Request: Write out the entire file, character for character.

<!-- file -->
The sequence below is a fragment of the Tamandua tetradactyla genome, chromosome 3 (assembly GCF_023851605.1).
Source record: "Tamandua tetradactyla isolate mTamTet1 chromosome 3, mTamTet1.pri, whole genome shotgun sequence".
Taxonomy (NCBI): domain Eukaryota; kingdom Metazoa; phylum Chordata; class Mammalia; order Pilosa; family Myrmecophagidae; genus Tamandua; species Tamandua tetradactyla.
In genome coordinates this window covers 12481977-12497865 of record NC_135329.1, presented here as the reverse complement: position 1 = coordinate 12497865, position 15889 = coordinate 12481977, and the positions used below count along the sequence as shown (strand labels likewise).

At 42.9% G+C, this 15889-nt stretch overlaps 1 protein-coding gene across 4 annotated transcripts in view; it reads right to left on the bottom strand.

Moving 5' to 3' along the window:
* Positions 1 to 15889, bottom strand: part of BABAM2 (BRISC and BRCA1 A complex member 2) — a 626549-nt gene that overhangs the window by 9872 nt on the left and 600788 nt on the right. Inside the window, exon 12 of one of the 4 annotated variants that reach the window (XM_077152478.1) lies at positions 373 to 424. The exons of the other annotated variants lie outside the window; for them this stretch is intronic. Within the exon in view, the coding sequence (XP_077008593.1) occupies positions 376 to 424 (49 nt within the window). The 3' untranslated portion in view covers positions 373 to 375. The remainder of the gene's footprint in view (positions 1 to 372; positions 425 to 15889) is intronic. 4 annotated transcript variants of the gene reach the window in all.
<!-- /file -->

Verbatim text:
The sequence below is a fragment of the Tamandua tetradactyla genome, chromosome 3 (assembly GCF_023851605.1).
Source record: "Tamandua tetradactyla isolate mTamTet1 chromosome 3, mTamTet1.pri, whole genome shotgun sequence".
Taxonomy (NCBI): domain Eukaryota; kingdom Metazoa; phylum Chordata; class Mammalia; order Pilosa; family Myrmecophagidae; genus Tamandua; species Tamandua tetradactyla.
In genome coordinates this window covers 12481977-12497865 of record NC_135329.1, presented here as the reverse complement: position 1 = coordinate 12497865, position 15889 = coordinate 12481977, and the positions used below count along the sequence as shown (strand labels likewise).

At 42.9% G+C, this 15889-nt stretch overlaps 1 protein-coding gene across 4 annotated transcripts in view; it reads right to left on the bottom strand.

Moving 5' to 3' along the window:
* Positions 1 to 15889, bottom strand: part of BABAM2 (BRISC and BRCA1 A complex member 2) — a 626549-nt gene that overhangs the window by 9872 nt on the left and 600788 nt on the right. Inside the window, exon 12 of one of the 4 annotated variants that reach the window (XM_077152478.1) lies at positions 373 to 424. The exons of the other annotated variants lie outside the window; for them this stretch is intronic. Within the exon in view, the coding sequence (XP_077008593.1) occupies positions 376 to 424 (49 nt within the window). The 3' untranslated portion in view covers positions 373 to 375. The remainder of the gene's footprint in view (positions 1 to 372; positions 425 to 15889) is intronic. 4 annotated transcript variants of the gene reach the window in all.